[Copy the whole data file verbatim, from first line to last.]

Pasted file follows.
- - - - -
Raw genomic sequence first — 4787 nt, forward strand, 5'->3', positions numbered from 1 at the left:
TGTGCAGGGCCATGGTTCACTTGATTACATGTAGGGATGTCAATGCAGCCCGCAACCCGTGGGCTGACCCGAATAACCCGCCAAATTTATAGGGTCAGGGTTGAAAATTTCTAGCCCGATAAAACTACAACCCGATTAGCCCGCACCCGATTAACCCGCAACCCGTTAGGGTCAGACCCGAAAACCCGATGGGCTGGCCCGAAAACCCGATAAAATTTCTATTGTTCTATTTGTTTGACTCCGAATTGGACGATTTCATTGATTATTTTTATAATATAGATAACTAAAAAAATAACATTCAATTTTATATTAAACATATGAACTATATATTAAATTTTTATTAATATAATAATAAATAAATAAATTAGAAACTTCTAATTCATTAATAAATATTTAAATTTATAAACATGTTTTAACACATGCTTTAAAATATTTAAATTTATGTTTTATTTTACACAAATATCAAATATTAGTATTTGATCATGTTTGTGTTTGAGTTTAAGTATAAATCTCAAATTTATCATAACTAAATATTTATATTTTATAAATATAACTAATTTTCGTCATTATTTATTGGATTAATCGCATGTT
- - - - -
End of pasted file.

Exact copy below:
Raw genomic sequence first — 4787 nt, forward strand, 5'->3', positions numbered from 1 at the left:
TGTGCAGGGCCATGGTTCACTTGATTACATGTAGGGATGTCAATGCAGCCCGCAACCCGTGGGCTGACCCGAATAACCCGCCAAATTTATAGGGTCAGGGTTGAAAATTTCTAGCCCGATAAAACTACAACCCGATTAGCCCGCACCCGATTAACCCGCAACCCGTTAGGGTCAGACCCGAAAACCCGATGGGCTGGCCCGAAAACCCGATAAAATTTCTATTGTTCTATTTGTTTGACTCCGAATTGGACGATTTCATTGATTATTTTTATAATATAGATAACTAAAAAAATAACATTCAATTTTATATTAAACATATGAACTATATATTAAATTTTTATTAATATAATAATAAATAAATAAATTAGAAACTTCTAATTCATTAATAAATATTTAAATTTATAAACATGTTTTAACACATGCTTTAAAATATTTAAATTTATGTTTTATTTTACACAAATATCAAATATTAGTATTTGATCATGTTTGTGTTTGAGTTTAAGTATAAATCTCAAATTTATCATAACTAAATATTTATATTTTATAAATATAACTAATTTTCGTCATTATTTATTGGATTAATCGCATGTT